Vandalism is not a game

Last week a group of female students allegedly trashed Gibbs Hall. The vandals spread food and feminine products on the floors and walls of the dormitory.

FAMU PD caught the perpetrators shortly after the incident and the University is expected to punish them.

But this act never should have occurred. Although dorm pranks occur every year, such acts of vandalism are childish and irresponsible.

Dorm pranks may seem fun and silly, but at some point they are no longer funny.

The Housing Department had to deal with the task of cleaning up the mess in Gibbs Hall afterwards. One housing official said that the chemicals used by the staff could not even remove all of the stains.

This act of vandalism is also inconvenient to the inhabitants of the male dormitory because the food products left an odor in the facility.

Furthermore, acts like this also promote retaliation. The Housing Department will have to increase dorm security to prevent another act of vandalism from occurring.

Although the majority of dorm inhabitants are freshmen, FAMU is an institution of higher learning and students must learn how to behave like adults.

There are plenty of ways to have fun at FAMU, but dorm vandalism should not be included.

A tip to students who want to vandalize other dorms: If you damage the boys’ dorm or vice versa, there will probably be an act of retaliation and discipline.

Schiavo’s death unites political parties

When the news media announced the death of Terri Schiavo Thursday, the nation felt more sorrow than ever, especially at the Florida Capitol.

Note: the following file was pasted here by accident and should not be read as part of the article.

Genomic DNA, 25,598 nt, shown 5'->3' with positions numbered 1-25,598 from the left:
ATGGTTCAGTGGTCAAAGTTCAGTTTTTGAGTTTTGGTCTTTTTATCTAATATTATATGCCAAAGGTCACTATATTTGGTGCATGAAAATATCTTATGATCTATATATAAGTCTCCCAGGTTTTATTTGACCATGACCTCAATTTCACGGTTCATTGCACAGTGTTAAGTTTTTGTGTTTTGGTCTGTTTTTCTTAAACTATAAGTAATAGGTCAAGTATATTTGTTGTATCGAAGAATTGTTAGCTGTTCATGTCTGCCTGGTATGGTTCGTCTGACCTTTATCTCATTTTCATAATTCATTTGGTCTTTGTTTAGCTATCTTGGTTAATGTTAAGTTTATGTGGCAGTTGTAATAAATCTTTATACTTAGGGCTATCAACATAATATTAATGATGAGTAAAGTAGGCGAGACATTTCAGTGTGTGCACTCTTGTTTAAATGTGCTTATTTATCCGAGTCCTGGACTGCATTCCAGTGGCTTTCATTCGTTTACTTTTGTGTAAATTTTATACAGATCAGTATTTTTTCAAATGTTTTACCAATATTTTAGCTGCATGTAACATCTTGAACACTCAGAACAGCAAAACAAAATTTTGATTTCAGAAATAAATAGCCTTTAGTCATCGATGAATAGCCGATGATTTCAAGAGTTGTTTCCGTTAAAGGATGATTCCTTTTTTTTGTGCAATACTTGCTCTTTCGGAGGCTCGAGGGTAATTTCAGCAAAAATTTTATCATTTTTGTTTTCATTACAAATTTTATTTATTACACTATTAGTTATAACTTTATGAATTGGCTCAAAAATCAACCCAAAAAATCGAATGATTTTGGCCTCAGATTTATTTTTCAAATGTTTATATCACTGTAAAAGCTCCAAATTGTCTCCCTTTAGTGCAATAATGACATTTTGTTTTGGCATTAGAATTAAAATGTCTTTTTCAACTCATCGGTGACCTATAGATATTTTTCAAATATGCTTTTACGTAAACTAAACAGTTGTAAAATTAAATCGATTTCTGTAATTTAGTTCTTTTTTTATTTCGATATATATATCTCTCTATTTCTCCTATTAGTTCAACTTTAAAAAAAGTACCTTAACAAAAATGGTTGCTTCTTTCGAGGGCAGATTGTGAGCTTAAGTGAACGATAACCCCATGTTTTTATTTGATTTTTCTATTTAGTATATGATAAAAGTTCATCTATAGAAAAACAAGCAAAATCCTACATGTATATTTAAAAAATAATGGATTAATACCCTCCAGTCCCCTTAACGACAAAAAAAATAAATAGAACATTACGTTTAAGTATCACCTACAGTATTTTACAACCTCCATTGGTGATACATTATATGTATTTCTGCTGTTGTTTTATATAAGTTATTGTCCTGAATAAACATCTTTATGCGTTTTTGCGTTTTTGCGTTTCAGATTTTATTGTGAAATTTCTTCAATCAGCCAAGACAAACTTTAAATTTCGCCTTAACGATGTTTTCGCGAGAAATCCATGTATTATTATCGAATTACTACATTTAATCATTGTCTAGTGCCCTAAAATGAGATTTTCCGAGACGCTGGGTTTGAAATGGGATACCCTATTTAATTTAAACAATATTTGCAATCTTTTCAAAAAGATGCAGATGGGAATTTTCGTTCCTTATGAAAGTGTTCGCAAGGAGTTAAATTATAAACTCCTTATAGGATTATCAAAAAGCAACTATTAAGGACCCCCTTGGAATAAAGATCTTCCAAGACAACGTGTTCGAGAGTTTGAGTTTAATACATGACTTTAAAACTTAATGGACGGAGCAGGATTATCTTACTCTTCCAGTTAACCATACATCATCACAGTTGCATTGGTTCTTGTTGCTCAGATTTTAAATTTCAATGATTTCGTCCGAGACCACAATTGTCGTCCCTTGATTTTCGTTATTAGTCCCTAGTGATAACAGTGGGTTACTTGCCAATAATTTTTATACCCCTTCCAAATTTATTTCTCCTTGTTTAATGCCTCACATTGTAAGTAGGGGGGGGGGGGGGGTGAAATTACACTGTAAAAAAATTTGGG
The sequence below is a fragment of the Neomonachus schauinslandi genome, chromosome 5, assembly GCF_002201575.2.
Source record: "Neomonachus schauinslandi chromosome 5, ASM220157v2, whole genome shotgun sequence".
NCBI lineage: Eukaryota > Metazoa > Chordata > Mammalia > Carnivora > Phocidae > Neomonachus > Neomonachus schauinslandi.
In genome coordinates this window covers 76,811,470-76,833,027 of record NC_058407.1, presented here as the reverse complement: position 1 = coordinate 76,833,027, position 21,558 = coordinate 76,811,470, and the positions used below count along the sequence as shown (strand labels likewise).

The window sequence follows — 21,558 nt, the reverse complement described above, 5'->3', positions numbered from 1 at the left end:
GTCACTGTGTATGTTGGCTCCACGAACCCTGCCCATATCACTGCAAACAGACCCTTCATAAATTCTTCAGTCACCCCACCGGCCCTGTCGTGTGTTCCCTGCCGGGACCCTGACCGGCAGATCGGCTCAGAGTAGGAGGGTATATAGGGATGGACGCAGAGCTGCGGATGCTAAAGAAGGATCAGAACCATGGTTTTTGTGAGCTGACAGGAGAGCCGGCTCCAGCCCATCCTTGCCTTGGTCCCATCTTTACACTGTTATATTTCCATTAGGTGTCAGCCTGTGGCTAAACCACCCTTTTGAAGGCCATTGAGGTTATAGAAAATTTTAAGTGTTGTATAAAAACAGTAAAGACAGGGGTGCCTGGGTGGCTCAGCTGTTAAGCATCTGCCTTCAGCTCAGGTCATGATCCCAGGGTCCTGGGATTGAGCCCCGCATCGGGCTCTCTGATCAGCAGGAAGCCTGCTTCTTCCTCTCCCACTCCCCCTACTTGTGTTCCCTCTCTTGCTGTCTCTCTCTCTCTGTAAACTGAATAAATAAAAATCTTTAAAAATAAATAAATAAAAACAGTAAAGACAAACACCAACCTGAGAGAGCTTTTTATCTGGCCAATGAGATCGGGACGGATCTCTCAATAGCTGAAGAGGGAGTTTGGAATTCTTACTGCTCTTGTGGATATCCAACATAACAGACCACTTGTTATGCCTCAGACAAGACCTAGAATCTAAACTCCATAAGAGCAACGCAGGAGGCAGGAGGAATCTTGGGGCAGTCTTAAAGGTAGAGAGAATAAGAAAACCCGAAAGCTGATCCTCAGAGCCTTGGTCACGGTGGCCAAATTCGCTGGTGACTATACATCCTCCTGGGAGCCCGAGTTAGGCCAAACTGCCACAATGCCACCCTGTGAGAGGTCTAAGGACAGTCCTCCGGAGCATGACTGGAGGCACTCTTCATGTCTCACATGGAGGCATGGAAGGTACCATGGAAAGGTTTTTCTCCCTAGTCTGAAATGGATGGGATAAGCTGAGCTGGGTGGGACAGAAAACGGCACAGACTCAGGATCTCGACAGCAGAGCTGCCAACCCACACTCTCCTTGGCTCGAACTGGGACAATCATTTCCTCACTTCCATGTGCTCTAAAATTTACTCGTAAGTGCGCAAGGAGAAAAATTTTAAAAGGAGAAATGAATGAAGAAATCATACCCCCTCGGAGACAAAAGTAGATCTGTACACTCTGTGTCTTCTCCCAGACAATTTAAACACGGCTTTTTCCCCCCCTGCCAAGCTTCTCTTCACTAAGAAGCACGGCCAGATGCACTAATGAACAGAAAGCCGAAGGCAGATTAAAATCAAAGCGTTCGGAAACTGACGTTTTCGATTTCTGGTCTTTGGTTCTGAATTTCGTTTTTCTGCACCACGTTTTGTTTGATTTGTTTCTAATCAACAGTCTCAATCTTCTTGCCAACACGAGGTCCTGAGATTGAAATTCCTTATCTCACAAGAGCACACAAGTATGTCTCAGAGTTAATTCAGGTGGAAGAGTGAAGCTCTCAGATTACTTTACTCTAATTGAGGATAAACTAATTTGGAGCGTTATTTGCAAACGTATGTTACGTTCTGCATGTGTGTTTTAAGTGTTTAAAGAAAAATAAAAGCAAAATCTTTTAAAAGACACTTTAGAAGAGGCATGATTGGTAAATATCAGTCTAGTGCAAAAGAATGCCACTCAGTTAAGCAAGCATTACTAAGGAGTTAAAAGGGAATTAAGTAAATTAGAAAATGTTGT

Lawmakers came together in what seemed to be a moment of nonpartisan politics. Not one lawmaker could be labeled a “conservative” or a “liberal” based on their party affiliation. The end-of-life issues that arose from the Schiavo case distorted party lines to become more of an issue of feelings and religion.

Democrats and Republicans alike took roles that were certainly not consistent with the “traditional” roles of their respective political parties.

Take for instance, Rep. Frank Peterman’s, D-St. Petersburg, vote on the failed Schiavo bill. He was in favor of lawmakers intervention in Terri’s life. He was one of only a few “liberal” Democrats that voted in concurrence to a position often referred to as the “Republicans’ favor.”

Who would ever imagine that the Rev. Jesse Jackson would be found on the same side of the debate with President Bush?

No one.

Although polls indicated that the majority of America believed that government interception was unconstitutional, many individuals found themselves on the “other side.” They allied with soldiers not often found in their own army.

With Schiavo’s death, politics took another meaning. Citizens with broadly contrasting ideals and backgrounds came together on both sides.

Even though Terri may not have had the slightest idea of what her particular circumstances stimulated, her situation changed the way Americans thought of end-of life matters and written wills.